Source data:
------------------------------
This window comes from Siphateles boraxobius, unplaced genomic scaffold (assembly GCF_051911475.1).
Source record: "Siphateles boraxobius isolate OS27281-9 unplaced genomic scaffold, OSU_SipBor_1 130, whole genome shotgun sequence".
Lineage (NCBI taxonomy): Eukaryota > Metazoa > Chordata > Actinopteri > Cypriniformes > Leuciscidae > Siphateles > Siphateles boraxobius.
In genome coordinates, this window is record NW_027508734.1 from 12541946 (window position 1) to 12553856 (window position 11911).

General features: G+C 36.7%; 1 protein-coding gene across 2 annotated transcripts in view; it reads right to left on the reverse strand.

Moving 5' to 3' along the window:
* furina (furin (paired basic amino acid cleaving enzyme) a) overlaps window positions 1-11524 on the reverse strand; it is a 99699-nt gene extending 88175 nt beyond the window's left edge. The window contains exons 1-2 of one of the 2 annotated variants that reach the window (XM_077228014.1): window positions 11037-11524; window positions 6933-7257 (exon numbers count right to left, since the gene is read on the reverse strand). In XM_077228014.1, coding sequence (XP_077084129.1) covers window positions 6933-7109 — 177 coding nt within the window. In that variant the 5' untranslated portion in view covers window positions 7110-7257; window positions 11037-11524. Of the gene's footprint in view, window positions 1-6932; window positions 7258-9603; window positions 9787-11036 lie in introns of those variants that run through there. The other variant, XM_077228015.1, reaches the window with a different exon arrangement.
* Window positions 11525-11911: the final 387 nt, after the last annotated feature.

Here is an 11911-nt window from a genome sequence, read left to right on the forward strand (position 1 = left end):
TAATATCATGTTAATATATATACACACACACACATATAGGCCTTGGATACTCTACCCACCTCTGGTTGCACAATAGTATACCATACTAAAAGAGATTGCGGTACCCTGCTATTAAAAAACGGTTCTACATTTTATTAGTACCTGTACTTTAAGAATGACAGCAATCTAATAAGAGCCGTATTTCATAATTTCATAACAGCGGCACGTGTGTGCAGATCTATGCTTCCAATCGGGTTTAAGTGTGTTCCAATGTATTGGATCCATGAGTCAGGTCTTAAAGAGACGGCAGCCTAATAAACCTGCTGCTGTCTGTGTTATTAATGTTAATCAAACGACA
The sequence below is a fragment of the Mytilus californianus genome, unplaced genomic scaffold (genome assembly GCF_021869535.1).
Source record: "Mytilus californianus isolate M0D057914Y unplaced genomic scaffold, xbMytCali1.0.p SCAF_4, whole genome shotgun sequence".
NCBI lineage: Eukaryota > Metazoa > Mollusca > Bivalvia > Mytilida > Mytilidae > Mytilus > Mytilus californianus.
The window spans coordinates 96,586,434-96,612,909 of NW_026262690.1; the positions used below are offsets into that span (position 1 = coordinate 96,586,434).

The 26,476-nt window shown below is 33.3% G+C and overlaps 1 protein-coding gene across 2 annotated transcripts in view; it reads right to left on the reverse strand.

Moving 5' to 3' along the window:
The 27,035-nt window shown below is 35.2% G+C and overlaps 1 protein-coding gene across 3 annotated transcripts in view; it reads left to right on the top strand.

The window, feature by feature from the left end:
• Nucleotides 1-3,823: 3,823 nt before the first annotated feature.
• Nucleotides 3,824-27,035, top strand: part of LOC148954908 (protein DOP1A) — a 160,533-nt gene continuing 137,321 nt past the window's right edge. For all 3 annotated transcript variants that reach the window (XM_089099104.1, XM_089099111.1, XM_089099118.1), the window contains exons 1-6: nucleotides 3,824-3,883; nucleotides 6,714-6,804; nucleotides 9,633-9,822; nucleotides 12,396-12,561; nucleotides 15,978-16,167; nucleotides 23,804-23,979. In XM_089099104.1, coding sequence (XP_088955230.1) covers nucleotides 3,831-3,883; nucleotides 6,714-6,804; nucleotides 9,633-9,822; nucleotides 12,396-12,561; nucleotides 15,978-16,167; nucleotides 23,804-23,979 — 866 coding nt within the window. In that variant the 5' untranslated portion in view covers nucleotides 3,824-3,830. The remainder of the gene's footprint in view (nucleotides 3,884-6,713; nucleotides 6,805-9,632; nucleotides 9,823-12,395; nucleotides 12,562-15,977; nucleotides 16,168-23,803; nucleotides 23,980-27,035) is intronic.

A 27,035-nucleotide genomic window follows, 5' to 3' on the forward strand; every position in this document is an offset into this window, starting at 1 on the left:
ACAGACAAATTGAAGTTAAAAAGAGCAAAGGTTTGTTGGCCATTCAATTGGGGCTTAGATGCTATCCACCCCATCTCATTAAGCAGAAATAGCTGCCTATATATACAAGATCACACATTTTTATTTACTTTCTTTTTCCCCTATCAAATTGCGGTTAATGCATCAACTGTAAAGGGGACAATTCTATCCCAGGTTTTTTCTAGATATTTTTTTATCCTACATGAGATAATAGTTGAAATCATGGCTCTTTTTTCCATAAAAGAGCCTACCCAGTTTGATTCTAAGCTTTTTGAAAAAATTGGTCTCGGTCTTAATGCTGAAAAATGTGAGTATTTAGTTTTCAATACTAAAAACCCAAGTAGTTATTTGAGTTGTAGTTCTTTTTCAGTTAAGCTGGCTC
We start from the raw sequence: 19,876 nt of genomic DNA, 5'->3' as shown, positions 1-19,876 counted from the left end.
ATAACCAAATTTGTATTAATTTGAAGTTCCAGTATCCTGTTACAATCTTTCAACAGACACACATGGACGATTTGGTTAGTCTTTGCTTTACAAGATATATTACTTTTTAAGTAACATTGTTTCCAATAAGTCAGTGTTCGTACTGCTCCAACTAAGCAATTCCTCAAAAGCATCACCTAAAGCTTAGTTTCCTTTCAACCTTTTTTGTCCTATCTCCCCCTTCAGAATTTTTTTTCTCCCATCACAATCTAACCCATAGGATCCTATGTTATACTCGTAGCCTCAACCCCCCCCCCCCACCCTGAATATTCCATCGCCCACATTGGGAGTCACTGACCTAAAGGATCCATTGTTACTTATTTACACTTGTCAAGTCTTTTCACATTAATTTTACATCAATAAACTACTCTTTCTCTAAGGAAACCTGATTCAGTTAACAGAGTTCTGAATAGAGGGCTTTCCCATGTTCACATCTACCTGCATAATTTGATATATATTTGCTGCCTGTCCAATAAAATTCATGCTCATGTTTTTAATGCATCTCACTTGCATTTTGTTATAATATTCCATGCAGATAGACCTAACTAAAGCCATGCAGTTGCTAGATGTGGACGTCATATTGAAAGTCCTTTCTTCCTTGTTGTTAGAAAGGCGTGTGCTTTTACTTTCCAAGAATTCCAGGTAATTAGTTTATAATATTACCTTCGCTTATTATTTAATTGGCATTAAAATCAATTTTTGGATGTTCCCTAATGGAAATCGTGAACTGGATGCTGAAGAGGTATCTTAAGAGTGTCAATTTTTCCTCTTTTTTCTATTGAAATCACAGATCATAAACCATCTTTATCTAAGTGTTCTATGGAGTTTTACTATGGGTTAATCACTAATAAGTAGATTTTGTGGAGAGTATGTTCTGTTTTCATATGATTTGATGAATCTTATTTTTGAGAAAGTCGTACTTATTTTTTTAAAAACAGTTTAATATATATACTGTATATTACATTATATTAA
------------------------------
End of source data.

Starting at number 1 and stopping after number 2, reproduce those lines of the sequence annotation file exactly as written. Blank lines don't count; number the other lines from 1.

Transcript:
This window comes from Siphateles boraxobius, unplaced genomic scaffold (assembly GCF_051911475.1).
Source record: "Siphateles boraxobius isolate OS27281-9 unplaced genomic scaffold, OSU_SipBor_1 130, whole genome shotgun sequence".